Gonzaga officials are excited about BYU joining the WCC because it elevates the league's profile and makes it more difficult for detractors to discount the achievement of winning the conference each season. And basketball coaches from the league's seven other schools believe the extra TV revenue and exposure generated by BYU will aid their quest to consistently compete with the league's two flagship programs in the long term.
"To be able to add a quality institution like BYU is what we've been looking for since the conference began talking about expansion," Portland coach Eric Reveno said. "I don't feel it makes our challenge any harder because Gonzaga's already in our league and we were already trying to catch Gonzaga. It's like we're in a 100-meter race and there's already one really fast guy in the race. Well, once we get as fast as him, if there's two really fast guys in the race, then it makes no difference."
The arrival of BYU instantly gives the WCC a chance to earn as many as three NCAA tourney berths each year, which puts them in select company among non-BCS conferences. In the past five seasons, the Mountain West, Atlantic 10 and Missouri Valley Conference are the only other non-BCS leagues to earn that many NCAA bids in a single season.
Whereas the WCC had studied the possibility of adding the likes of Seattle, Denver or Pacific for the past year without pulling the trigger, commissioner Jamie Zaninovich wasted little time in snapping up BYU once it became available. The Cougars won 30 games last season, they've been to four straight NCAA tournaments and their large fan base, top-notch facilities and proven commitment to athletics make them a valuable commodity.
The only real risk for Gonzaga is that the Zags find competing with BYU more difficult than expected and damage their national brand by consistently finishing second in what will be regarded at first as a two-team conference. Gonzaga athletic director Mike Roth said Tuesday night that such a risk was far out-weighed by the boost BYU could give to the league on the court and off.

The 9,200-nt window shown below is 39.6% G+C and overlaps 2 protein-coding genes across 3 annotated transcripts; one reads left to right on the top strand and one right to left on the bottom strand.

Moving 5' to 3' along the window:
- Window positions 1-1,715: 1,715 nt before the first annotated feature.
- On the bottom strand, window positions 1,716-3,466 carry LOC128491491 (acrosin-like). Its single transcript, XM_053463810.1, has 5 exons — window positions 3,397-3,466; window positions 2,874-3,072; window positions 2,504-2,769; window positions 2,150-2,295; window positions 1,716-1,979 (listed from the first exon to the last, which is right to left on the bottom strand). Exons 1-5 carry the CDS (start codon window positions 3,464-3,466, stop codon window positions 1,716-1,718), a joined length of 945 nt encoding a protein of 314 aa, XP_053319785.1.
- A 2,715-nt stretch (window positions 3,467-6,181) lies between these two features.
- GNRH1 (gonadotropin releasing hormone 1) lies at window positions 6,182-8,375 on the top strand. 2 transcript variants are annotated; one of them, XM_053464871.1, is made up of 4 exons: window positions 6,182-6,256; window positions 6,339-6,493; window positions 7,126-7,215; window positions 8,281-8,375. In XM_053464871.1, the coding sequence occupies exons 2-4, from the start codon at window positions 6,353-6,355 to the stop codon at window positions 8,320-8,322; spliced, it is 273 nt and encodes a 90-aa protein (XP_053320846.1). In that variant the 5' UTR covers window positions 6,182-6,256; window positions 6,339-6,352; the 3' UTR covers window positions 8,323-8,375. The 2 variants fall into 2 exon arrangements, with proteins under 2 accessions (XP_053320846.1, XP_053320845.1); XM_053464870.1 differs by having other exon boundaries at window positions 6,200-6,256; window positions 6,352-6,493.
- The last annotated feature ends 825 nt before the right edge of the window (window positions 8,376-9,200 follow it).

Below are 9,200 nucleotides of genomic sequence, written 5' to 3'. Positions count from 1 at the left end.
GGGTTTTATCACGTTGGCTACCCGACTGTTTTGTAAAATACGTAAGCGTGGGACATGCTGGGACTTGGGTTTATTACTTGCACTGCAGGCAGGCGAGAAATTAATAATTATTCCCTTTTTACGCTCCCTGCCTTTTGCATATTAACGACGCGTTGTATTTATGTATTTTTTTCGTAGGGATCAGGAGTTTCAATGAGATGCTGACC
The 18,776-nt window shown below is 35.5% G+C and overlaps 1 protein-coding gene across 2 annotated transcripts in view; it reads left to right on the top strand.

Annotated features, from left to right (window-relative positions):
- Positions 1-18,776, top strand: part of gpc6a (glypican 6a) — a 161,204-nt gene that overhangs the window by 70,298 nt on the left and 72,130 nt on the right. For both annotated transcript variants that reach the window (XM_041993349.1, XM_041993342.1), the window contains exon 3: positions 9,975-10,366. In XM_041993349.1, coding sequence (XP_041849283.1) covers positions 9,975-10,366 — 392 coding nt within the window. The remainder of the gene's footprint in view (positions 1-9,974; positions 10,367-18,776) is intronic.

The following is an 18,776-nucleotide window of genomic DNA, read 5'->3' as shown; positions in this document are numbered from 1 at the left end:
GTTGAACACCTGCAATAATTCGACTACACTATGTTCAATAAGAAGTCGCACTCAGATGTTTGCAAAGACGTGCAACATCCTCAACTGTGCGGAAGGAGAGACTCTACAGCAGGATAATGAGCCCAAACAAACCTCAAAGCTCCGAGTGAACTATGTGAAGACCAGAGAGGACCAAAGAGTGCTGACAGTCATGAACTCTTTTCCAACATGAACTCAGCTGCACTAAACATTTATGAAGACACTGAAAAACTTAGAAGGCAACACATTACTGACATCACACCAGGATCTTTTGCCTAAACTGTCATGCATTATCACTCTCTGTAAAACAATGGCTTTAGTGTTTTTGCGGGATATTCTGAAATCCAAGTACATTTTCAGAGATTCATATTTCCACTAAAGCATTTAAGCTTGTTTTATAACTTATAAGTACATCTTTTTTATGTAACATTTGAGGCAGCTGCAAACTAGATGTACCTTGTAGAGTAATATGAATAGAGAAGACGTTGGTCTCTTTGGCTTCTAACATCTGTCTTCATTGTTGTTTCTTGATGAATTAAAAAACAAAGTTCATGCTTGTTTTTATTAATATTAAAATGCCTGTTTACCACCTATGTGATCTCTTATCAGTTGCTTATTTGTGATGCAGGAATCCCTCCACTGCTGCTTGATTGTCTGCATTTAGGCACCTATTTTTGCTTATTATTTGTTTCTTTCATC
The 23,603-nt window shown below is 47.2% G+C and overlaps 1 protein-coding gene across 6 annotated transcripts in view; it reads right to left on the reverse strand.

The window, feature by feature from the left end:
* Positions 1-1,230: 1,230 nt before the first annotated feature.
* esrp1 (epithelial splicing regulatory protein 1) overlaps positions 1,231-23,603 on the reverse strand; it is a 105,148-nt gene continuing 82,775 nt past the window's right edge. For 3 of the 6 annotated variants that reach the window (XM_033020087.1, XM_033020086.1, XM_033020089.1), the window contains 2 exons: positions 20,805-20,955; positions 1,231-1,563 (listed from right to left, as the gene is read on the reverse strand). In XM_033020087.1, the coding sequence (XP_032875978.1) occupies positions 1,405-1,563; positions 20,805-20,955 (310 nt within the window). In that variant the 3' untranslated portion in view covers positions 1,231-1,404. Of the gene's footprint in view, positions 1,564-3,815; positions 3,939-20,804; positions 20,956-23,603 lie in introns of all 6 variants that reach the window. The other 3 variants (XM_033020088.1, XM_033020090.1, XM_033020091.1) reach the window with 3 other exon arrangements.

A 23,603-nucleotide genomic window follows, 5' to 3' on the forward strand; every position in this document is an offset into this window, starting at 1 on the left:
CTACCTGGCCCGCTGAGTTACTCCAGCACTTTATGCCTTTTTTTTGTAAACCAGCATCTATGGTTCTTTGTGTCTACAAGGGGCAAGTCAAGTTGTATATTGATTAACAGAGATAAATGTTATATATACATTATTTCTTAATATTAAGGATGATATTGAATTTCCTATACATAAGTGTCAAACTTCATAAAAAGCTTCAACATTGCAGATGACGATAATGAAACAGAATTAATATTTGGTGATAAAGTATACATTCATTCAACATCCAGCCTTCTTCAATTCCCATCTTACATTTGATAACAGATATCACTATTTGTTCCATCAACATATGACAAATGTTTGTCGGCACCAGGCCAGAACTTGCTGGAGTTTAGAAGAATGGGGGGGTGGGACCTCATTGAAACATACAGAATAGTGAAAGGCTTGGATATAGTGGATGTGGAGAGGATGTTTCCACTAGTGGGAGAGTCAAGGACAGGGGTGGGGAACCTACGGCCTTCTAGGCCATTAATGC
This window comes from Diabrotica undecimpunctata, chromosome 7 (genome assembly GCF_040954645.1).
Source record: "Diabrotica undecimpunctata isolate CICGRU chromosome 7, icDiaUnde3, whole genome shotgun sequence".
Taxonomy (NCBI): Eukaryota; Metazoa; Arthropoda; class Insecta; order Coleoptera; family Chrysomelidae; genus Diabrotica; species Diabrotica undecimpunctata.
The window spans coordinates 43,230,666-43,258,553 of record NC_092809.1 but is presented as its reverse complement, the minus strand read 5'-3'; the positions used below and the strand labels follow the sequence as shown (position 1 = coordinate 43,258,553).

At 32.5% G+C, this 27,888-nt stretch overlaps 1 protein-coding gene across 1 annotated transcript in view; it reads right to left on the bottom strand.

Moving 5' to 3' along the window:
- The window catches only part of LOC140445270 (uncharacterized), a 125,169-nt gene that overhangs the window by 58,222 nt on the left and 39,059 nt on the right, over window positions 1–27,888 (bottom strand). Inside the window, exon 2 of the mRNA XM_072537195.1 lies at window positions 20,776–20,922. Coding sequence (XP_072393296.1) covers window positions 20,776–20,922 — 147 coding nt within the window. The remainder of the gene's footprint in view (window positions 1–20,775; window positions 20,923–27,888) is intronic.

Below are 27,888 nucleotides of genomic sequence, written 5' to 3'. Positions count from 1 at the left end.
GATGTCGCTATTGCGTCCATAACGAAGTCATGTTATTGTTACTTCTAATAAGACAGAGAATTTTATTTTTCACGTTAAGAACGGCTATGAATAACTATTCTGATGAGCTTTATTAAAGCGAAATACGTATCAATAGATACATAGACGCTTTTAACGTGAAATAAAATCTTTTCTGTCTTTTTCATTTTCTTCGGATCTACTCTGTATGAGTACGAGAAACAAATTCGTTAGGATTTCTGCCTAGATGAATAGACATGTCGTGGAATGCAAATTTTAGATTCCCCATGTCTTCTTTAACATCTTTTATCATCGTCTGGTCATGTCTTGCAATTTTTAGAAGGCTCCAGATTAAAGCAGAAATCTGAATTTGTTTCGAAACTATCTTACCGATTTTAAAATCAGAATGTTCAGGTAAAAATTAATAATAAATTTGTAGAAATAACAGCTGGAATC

"One of the things that they will do for us is make our league more competitive," Roth said. "That's a positive thing. BYU is a national brand. Let's face it, they're nationally known. They will raise that profile of Gonzaga and the league."
The lingering question facing the league's other programs is whether BYU's arrival will help the rest of the WCC bridge the gap with Gonzaga or further widen the gap between the haves and have-nots. Saint Mary's made a surprise run to the Sweet 16 last season and San Diego and Portland have enjoyed successful spurts, but no team has consistently matched Gonzaga's success during the past decade.
Although former San Diego coach Brad Holland fully understands why the league will benefit from adding BYU, he said his initial reaction as a coach would have been that his job was about to get even more difficult. He believes that most of the WCC teams will have to strain to compete with BYU and Gonzaga at first, but he's hopeful that the exposure and TV revenue will eventually help those schools recruit better and improve their facilities to the point where they can hold their own.
"It elevates the significance of the conference in a variety of ways, so the trickle-down effect will be positive for a lot of programs," Holland said. "You're getting closer to getting three teams into the NCAA tournament every year which helps in television and recruiting."
For the league to maximize its potential, Holland said he believes it needs to add a 10th member to make scheduling easier and give BYU a travel partner. League officials said no addition expansion is imminent, but Holland said he thinks Denver's facilities and location make it a strong candidate.
"Denver was definitely making hard overtures to the league during my time in the league," Holland said. "Seattle doesn't have a facility. Denver has a really nice facility and you can tie them in with BYU. Denver, on the surface, makes a lot more sense."